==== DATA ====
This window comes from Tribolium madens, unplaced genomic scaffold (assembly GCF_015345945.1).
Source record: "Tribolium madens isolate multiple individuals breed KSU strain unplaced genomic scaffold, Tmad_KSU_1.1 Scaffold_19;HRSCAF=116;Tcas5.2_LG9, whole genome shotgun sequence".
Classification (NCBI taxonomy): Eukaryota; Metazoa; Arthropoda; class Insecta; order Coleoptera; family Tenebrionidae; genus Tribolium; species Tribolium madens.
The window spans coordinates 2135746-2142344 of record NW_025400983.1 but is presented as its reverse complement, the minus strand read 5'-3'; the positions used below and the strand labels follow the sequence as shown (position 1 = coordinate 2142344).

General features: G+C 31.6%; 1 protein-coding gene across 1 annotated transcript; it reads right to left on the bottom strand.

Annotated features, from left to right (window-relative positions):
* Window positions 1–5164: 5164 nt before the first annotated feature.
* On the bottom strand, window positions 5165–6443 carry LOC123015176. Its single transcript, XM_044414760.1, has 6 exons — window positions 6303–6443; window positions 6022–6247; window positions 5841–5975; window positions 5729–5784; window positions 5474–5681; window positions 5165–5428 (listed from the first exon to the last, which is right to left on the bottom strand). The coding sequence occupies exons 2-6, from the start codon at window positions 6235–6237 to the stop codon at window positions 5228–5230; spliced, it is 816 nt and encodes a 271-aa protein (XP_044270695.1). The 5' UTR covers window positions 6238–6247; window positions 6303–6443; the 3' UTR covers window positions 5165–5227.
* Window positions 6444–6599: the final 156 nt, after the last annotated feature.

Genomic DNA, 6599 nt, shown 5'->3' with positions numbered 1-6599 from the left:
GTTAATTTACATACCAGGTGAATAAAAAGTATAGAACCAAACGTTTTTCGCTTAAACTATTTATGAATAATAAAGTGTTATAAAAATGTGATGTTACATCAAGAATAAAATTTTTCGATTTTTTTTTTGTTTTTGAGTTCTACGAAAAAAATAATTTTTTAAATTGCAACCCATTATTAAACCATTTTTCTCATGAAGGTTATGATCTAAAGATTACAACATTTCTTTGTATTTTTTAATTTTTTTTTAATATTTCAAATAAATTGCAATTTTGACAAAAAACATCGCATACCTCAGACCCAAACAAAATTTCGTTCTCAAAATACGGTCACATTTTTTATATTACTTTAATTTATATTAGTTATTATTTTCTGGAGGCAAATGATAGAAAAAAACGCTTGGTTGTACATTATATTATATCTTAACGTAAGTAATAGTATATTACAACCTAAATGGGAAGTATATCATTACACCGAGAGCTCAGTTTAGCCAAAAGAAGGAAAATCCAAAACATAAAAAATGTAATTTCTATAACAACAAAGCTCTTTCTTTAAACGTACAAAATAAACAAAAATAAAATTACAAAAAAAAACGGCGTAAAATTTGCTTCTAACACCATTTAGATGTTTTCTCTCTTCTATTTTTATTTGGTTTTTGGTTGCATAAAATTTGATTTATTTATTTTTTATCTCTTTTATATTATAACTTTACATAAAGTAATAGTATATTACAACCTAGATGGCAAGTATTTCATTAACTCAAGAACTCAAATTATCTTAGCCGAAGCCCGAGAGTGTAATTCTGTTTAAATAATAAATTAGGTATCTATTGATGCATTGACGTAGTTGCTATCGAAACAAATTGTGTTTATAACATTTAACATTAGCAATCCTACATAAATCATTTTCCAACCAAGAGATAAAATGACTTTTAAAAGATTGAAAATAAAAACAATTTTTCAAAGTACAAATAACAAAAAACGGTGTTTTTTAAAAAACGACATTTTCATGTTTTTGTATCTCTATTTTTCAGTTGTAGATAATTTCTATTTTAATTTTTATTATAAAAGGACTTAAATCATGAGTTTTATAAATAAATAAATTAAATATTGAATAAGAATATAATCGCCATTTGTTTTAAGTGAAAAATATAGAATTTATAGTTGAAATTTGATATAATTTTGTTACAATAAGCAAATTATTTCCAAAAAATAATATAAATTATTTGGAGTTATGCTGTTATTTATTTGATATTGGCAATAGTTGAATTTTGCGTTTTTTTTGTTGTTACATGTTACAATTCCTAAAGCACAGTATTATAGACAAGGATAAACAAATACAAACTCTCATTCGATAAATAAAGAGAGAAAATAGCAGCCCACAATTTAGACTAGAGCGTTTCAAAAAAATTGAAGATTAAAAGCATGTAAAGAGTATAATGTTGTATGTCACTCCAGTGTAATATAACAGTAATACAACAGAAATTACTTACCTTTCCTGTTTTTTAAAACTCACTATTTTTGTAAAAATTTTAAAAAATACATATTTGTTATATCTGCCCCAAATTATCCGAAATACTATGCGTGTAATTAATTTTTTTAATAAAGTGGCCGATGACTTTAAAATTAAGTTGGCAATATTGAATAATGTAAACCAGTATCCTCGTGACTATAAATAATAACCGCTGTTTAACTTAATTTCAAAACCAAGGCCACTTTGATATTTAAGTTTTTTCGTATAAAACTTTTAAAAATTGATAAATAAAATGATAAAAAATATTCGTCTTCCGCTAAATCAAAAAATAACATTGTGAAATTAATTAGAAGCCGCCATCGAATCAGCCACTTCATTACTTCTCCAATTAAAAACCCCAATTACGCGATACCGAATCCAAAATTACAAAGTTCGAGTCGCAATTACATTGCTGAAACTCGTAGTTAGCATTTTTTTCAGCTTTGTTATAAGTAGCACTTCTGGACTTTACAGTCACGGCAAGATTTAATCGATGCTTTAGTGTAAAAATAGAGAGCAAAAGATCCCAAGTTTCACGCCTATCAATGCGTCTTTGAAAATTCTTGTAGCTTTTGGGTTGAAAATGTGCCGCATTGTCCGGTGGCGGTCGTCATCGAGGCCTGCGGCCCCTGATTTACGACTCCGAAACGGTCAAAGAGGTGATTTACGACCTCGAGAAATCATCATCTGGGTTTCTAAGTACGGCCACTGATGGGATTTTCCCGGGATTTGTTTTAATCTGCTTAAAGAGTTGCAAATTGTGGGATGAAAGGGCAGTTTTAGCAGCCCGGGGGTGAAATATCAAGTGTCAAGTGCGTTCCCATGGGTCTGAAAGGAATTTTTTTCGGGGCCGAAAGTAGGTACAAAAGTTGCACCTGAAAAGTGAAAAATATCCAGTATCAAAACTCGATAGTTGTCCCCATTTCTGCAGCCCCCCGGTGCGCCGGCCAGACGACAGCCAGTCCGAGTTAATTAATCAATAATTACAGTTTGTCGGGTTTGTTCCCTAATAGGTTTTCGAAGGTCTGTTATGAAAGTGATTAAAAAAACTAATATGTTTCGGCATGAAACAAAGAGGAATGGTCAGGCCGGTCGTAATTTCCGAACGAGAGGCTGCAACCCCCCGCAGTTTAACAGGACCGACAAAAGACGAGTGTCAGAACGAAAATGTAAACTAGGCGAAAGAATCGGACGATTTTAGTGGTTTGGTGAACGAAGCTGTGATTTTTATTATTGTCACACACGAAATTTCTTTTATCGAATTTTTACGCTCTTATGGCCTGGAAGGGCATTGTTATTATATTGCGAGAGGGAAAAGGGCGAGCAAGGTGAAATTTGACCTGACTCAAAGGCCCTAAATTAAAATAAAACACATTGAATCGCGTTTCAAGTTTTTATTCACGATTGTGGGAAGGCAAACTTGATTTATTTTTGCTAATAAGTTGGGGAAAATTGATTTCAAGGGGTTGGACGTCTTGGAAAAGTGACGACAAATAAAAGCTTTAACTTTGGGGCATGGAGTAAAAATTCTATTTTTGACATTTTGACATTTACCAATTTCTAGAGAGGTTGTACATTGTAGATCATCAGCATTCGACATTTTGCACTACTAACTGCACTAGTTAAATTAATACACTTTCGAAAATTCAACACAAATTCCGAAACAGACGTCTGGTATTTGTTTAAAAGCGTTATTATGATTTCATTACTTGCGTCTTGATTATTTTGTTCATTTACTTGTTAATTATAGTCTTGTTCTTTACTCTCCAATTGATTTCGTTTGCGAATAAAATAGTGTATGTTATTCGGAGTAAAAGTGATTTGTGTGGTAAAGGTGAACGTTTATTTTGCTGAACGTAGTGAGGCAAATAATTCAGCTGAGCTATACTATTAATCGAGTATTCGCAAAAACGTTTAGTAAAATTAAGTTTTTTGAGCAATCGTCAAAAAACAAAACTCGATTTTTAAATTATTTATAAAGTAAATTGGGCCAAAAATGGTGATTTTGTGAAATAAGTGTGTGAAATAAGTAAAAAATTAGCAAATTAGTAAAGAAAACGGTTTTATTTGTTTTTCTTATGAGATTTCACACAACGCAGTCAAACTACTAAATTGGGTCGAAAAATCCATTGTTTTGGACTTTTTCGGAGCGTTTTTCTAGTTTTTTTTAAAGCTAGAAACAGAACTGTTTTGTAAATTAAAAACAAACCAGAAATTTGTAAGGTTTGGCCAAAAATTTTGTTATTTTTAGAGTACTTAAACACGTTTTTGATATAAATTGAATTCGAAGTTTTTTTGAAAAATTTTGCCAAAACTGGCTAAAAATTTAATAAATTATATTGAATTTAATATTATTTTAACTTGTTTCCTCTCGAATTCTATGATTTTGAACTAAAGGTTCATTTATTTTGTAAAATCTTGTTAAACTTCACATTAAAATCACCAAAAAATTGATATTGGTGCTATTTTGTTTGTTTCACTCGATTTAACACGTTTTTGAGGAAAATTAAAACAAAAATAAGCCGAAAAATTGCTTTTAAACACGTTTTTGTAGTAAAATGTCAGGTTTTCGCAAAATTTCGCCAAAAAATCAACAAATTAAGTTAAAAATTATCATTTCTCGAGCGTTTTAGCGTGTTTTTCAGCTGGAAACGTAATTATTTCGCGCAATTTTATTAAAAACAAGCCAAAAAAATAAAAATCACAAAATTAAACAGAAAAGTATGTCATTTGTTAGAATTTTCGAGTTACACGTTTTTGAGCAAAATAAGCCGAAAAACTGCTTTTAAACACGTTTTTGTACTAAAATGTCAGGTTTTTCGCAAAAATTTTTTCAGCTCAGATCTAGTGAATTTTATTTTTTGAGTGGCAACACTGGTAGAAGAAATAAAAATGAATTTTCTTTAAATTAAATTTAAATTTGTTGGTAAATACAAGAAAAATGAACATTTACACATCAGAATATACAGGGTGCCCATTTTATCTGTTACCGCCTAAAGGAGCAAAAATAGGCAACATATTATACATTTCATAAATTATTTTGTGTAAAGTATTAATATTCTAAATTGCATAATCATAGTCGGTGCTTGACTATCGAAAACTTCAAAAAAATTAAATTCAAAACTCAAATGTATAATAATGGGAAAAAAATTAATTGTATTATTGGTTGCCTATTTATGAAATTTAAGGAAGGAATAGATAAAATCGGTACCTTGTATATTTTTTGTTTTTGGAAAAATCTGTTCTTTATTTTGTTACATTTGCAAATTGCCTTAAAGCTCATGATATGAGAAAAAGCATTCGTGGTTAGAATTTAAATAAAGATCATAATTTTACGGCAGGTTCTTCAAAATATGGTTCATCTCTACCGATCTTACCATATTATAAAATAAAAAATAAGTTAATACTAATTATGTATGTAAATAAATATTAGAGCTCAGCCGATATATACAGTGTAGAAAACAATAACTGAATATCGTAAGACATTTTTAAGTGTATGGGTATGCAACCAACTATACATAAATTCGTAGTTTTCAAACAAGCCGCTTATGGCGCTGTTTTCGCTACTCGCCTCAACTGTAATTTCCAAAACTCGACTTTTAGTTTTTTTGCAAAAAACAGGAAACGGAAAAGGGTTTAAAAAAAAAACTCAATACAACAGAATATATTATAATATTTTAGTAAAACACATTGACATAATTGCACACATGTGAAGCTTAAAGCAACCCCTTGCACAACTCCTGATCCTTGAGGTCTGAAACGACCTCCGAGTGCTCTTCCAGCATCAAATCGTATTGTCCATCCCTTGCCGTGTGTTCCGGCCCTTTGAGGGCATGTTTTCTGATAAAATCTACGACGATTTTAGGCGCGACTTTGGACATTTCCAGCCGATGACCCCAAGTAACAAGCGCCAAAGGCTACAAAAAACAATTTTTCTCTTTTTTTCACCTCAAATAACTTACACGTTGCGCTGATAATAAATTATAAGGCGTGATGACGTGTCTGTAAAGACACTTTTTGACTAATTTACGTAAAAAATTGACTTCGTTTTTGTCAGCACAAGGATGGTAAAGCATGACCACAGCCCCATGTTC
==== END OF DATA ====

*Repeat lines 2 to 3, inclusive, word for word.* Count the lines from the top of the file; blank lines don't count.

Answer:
Source record: "Tribolium madens isolate multiple individuals breed KSU strain unplaced genomic scaffold, Tmad_KSU_1.1 Scaffold_19;HRSCAF=116;Tcas5.2_LG9, whole genome shotgun sequence".
Classification (NCBI taxonomy): Eukaryota; Metazoa; Arthropoda; class Insecta; order Coleoptera; family Tenebrionidae; genus Tribolium; species Tribolium madens.